Israel will continue to engage in operations in Lebanon like the raid in Baalbek if Lebanon does not uphold its commitment in UN Resolution 1701 to prevent the rearming of Hizbullah, Israeli diplomatic officials vowed on Saturday night.
United Nations Secretary-General Kofi Annan called Prime Minister Ehud Olmert on Saturday to relay Lebanese complaints about the Baalbek raid and to update Olmert on the arrival of international forces in Lebanon.
Olmert responded that he approved the operation because it was intended to prevent the supply of weapons and ammunition to Hizbullah. The prime minister emphasized the importance of demilitarizing and monitoring south Lebanon.
"It was an act of self-defense and not a violation of the cease-fire," an Olmert associate said. "Hizbullah broke the cease-fire by trying to import Syrian and Iranian weapons. If Lebanon doesn't do what it committed itself to, Israel won't wait six years to allow Hizbullah to rearm. We are permitted to act when the Lebanese do not fulfill their commitments, and the operations will continue as long as the international forces are not ready to take on their responsibilities."
Olmert's associates pointed out that Hizbullah had broken the cease-fire on several instances by firing at IDF units since the cease-fire took effect last Monday. Asked what would happen if the United Nations convened to condemn Israel for the Baalbek raid, a source close to the prime minister said a condemnation would not deter Israel.
Israeli Foreign Ministry spokesman Mark Regev agreed that such incursions would continue until the Lebanese army and the expanded UN peacekeeping force laid out in the truce is in control of the Syrian border to enforce the arms ban.
"In the interim, of course, we can't have a situation where endless amounts of weaponry arrive for Hizbullah, so we are forced to act in response to this violation," Regev said. "Had there been that presence there already, the Israeli operation would have been superfluous."
In a boost for Israel, the US declined to criticize the Israeli operation, noting the UN resolution's arms ban on Hizbullah.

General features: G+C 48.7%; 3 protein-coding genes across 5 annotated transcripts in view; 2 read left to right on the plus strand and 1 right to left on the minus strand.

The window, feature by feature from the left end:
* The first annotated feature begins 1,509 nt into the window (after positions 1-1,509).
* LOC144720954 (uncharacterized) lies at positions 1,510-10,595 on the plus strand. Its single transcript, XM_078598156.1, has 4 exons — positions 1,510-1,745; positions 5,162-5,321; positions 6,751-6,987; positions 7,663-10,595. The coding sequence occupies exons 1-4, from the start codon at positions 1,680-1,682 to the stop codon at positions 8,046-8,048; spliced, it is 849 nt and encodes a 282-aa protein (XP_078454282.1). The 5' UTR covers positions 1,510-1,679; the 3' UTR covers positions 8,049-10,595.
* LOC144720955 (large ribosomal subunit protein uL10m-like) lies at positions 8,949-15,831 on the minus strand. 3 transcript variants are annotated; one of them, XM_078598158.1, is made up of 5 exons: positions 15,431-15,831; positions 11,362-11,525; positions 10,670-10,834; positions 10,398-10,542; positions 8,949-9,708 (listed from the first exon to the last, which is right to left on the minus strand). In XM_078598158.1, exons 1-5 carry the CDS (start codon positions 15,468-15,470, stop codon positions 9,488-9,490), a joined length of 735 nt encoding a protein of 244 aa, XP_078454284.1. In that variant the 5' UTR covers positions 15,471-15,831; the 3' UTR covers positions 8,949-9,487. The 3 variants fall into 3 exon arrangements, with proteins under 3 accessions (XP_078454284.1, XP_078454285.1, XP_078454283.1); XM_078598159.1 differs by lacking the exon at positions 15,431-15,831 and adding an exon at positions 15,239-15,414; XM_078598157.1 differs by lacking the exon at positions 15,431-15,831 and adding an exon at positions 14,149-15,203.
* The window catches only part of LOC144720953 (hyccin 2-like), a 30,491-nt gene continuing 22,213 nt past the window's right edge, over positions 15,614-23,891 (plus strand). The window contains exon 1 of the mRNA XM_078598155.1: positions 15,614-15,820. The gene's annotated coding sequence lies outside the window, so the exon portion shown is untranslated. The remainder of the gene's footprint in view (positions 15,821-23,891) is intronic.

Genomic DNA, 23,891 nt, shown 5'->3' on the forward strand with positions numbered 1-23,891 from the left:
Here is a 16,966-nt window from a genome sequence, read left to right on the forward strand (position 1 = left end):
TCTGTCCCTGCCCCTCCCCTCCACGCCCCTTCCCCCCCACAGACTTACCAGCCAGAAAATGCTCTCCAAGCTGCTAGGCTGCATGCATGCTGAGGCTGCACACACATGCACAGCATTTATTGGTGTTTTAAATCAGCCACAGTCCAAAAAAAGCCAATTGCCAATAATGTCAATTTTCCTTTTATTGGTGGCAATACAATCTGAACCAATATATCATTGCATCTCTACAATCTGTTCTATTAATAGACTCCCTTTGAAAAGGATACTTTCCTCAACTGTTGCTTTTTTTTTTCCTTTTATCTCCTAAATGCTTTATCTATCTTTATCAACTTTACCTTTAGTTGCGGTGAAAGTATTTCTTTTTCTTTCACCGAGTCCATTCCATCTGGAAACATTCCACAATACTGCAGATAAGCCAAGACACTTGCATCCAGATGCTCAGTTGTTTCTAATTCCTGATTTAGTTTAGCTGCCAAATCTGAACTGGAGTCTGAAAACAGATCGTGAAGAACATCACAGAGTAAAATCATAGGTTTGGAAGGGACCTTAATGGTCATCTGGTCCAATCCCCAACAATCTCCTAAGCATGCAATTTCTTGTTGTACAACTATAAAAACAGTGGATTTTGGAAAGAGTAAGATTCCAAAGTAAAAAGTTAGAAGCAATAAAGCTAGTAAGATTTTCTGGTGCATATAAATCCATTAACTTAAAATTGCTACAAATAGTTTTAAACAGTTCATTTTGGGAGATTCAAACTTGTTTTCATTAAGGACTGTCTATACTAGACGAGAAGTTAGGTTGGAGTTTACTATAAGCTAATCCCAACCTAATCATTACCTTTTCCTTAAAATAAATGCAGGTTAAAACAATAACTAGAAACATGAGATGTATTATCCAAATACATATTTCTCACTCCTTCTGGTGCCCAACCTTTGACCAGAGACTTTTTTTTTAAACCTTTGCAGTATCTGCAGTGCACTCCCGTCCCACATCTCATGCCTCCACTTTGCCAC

"The incident underscores the importance of quickly deploying the enhanced UNIFIL," White House spokeswoman Jeanie Mamo said, referring to the UN monitoring force.
Israeli diplomatic officials said they were still disappointed at the size and scope of the international forces committed to serving in Lebanon. They said they were pleased that a boatload of French rescue teams arrived over the weekend but that the international community needed to take greater responsibility to prevent a reescalation in Lebanon.
Last week's UN cease-fire resolution authorized up to 15,000 UN peacekeepers to help the Lebanese army extend its authority to south Lebanon, which has been controlled by Hizbullah. The United Nations wants 3,500 troops on the ground by August 28, and the entire force in place in three months.
But European nations, expected to lead the multinational force, have been hesitant about committing troops, apparently because of questions about whether the force will be called on to disarm Hizbullah fighters. The Lebanese government already has said it does not plan on disarming the guerrilla group.
France, which commands UNIFIL's current 2,000-strong force, had been expected to make a significant new contribution that would form the backbone of the expanded force.
But French President Jacques Chirac disappointed the United Nations and others by announcing Thursday that France would add just 200 combat engineers to its current 200-member contingent in Lebanon. Some 50 French troops landed in Lebanon on Saturday, the first reinforcements.
Other European nations have offered even less. Only Italy and Finland have promised troops, but Italy has not committed to specific numbers and Finland's 250-member contingent will arrive only in November. Spain and Bulgaria are considering sending troops, while Austria, the Czech Republic and Switzerland have made no offers at all.
At a meeting this week of 49 potential contributing nations, the only countries to offer mechanized infantry battalions, which will be the front line of the expanded force, were three Muslim countries that do not have diplomatic relations with Israel - Bangladesh, Indonesia and Malaysia - and Nepal, which is predominantly Hindu.
Many countries said they wanted to study the operational plans for the force and the rules of engagement before making any decisions. They include several European countries, UN diplomats said.
UN Deputy Secretary-General Mark Malloch Brown stressed that more European nations would be needed to balance commitments from Muslim countries so that Israel and Lebanon will view the troops as legitimate.
Cristina Gallach, a spokeswoman for EU foreign policy chief Javier Solana, dismissed suggestions that the failure of European nations to send troops could have triggered the Israeli raid.
"Nobody expected the deployment to be this week anyway," she said in a telephone interview. She noted that although the United Nations is working very hard to find units for UNIFIL, most candidate countries had to get parliamentary approval for their troops to be sent overseas.
"It's therefore logical that they want to know the details of the mandate, the rules of engagement and how the military can apply these," Gallach said.